CSE-4/562 Spring 2019 - Query Evaluation

### Query Evaluation

#### CSE-4/562 Spring 2019

February 11, 2019

### Query Evaluation Styles

All-At-Once (Collections)
Bottom-up, one operator at a time.
Volcano-Style (Iterators)
Operators "request" one tuple at a time from children.
Push-Style (Buffers)
Operators continuously produce/consume tuples.

### Analyzing Volcano Operators

• Memory Bounds
• Disk IO Used
• CPU Used

Databases are usually IO- or Memory-bound

### Memory Bounds

• Constant
• Scales with output
• Scales with part of the input
• Worse

Core Question: Do we have enough memory to use this operator?

### Disk IO

IO measured in:

• Number of Tuples
• Number of Data Pages (absolute size)

### Accounting

Figure out the cost of each individual operator.

Only count the number of IOs added by each operator.

### Table Scan ($R$)

Memory Required?
Constant!
$|R|$ tuples read

### Select ($\sigma(R)$)

Memory Required?
Constant!
None! (Can "inline" into cost of $R$)

Memory Required?
Constant!
None!

Memory Required?
Constant!
None!

### Cross ($R \times S$)

Memory Required?
Constant!
$(|R|-1) \cdot \texttt{cost}(S)$ tuples read
(or $(|S|-1) \cdot \texttt{cost}(R)$)

If $S$ is a query, this can get very expensive

### Cross ($R \times S$)

Optimization 1: Cache $S$ in memory

Memory Required?
$O(|S|)$
None!

### Cross ($R \times S$)

Optimization 2: Cache $S$ on disk

Memory Required?
Constant
$|S|$ tuples written.
$(|R| - 1) \cdot |R|$ tuples read.

Is there a middle ground?

### Nested-Loop Join

Problem: We need to evaluate rhs iterator
once per record in lhs

Better Solution: Load both lhs and rhs records in blocks.


def apply_cross(lhs, rhs):
result = []

while r_block = lhs.take(100):
while s_block = rhs.take(100):
for r in r_block:
for s in s_block:
result += [r + s]
rhs.reset()

return result


### Block-Nested Loop ($R \times S$)

(with $\mathcal B$ as the block size for $R$)

(and with caching $S$ to disk)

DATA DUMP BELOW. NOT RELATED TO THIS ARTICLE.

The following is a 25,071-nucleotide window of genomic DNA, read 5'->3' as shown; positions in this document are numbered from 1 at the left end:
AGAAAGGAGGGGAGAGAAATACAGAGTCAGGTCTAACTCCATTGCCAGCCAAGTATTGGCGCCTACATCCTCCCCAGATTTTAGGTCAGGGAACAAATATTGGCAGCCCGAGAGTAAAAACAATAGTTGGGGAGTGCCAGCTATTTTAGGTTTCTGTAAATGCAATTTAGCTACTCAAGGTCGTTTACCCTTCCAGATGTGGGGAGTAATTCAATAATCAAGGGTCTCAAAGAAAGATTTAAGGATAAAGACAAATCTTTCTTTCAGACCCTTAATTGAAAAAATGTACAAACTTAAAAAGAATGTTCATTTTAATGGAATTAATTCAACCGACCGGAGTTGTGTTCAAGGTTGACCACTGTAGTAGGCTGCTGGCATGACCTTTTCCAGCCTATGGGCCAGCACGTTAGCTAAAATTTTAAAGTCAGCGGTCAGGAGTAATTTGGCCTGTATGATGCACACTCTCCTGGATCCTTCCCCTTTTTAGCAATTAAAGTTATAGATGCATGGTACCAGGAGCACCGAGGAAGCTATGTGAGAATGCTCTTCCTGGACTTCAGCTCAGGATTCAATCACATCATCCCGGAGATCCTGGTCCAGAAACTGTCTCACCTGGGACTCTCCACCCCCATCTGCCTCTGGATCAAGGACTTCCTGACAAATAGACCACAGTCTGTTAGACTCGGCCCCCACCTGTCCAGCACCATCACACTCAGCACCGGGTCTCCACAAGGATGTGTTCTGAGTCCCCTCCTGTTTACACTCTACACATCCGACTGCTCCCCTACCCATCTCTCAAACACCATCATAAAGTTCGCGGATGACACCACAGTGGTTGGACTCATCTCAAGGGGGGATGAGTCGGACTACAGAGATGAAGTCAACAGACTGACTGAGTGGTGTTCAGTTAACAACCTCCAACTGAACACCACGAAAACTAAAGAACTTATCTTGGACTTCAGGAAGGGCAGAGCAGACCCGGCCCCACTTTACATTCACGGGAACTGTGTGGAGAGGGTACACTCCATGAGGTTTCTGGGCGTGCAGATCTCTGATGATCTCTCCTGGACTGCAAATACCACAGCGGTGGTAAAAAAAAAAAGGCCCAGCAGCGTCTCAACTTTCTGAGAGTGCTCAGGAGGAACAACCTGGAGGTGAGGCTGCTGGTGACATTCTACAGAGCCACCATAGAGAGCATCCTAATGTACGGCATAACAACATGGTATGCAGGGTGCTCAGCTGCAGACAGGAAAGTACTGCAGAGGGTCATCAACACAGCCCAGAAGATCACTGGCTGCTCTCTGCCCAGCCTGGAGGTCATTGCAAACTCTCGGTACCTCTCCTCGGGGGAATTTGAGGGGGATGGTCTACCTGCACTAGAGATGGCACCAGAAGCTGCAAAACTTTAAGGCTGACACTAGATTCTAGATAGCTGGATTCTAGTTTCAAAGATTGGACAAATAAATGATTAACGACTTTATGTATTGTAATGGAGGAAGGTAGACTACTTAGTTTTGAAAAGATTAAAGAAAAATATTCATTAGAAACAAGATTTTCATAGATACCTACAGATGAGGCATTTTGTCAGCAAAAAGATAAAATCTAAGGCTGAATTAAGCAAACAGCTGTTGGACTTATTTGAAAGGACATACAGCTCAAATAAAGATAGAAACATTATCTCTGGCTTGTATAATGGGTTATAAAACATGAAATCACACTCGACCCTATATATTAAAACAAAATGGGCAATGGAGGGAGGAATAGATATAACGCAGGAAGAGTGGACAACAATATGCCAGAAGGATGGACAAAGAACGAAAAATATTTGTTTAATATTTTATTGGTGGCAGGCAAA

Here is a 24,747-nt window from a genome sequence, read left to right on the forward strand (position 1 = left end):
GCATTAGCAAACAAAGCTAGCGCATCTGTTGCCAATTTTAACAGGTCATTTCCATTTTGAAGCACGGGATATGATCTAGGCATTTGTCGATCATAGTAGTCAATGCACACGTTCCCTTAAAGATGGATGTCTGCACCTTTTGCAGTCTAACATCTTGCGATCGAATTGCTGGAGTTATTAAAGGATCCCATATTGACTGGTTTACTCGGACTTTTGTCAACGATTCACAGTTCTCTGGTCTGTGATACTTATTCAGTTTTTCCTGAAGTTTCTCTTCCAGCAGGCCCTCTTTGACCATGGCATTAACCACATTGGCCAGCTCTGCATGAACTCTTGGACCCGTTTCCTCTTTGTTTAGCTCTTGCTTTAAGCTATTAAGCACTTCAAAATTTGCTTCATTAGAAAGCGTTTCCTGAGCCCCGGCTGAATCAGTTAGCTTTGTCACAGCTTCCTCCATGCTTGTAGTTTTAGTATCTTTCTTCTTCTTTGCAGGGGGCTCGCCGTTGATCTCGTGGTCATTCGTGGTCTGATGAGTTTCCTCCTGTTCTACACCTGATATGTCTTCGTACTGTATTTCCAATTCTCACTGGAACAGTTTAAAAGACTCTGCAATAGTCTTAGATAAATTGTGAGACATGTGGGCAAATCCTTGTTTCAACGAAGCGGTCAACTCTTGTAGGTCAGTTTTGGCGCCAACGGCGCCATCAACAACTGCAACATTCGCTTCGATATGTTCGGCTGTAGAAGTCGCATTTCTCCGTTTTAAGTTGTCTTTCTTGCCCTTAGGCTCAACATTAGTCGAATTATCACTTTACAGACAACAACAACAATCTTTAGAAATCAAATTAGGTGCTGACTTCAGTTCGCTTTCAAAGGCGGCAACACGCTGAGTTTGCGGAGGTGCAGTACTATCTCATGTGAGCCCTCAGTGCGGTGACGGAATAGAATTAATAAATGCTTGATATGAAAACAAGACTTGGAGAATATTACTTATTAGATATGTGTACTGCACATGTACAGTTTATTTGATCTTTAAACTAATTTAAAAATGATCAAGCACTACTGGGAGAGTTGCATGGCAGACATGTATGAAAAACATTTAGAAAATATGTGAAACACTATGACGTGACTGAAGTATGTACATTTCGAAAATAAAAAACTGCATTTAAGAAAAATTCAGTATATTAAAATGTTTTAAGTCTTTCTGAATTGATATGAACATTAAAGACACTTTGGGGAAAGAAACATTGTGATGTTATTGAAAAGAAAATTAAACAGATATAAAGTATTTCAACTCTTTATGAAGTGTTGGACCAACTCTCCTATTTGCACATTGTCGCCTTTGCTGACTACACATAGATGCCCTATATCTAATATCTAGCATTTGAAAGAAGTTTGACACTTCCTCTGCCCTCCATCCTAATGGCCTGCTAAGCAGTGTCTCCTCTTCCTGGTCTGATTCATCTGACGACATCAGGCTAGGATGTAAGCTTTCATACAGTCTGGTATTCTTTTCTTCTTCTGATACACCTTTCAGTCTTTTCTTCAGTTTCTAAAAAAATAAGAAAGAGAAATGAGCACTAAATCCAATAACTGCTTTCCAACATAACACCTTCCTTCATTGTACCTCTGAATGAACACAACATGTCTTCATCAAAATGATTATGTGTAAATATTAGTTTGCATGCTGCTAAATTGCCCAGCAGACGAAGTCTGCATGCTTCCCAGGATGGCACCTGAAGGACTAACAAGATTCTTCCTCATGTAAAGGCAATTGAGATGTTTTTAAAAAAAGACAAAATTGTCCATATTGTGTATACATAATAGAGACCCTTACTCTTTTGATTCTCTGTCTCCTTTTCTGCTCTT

Memory Required?
$O(\mathcal B)$
$|S|$ tuples written.
$(\frac{|R|}{\mathcal B} - 1) \cdot |R|$ tuples read.

In-memory caching is a special case of block-nested loop with $\mathcal B = |S|$

Does the block size for $R$ matter?

How big should the blocks be?

Cross product is expensive!
Can we do better?

$\sigma_c(R\times S) \equiv R\bowtie_c S$

### Cross Product

Problem: Naively, any tuple matches any other

### Join Conditions

Solution: First organize the data

### Strategies for Implementing $R \bowtie_{R.A = S.A} S$

In-Memory Index Join (1-pass Hash; Hash Join)
Build an in-memory index on one table, scan the other.
Partition Join (2-pass Hash; External Hash Join)
Partition both sides so that tuples don't join across partitions.
Sort/Merge Join
Sort all of the data upfront, then scan over both sides.

### Hash Functions

• A hash function is a function that maps a large data value to a small fixed-size value
• Typically is deterministic & pseudorandom
• Used in Checksums, Hash Tables, Partitioning, Bloom Filters, Caching, Cryptography, Password Storage, …
• Examples: MD5, SHA1, SHA2
• MD5() part of OpenSSL (on most OSX / Linux / Unix)
• Can map h(k) to range [0,N) with h(k) % N (modulus)

### Hash Functions

$$h(X) \mod N$$

• Pseudorandom output between $[0, N)$
• Always the same output for a given $X$

### 1-Pass Hash Join

Limited Queries
Only supports join conditions of the form $R.A = S.B$
Moderate-High Memory
Keeps 1 full relation in memory
Only requires 1 scan over each input.

Alternative: Build an in-memory tree (e.g., B+Tree) instead of a hash table!

Limited Queries
Also supports $R.A \geq S.B$, $R.A > S.B$
Moderate-High Memory
Keeps 1 full relation in memory
Only requires 1 scan over each input.

### 2-Pass Hash Join

Limited Queries
Only supports join conditions of the form $R.A = S.B$
Low Memory
Never need more than 1 pair of partitions in memory
High IO Cost
$|R| + |S|$ tuples written out
$|R| + |S|$ tuples read in

Why is it important that the hash function is pseudorandom?

What if the data is already organized (e.g., sorted) in a useful way?

### Sort/Merge Join

Limited Queries
Only supports join conditions of the form $R.A = S.B$
Low Memory
Only needs to keep ~2 rows in memory at a time (not counting sort).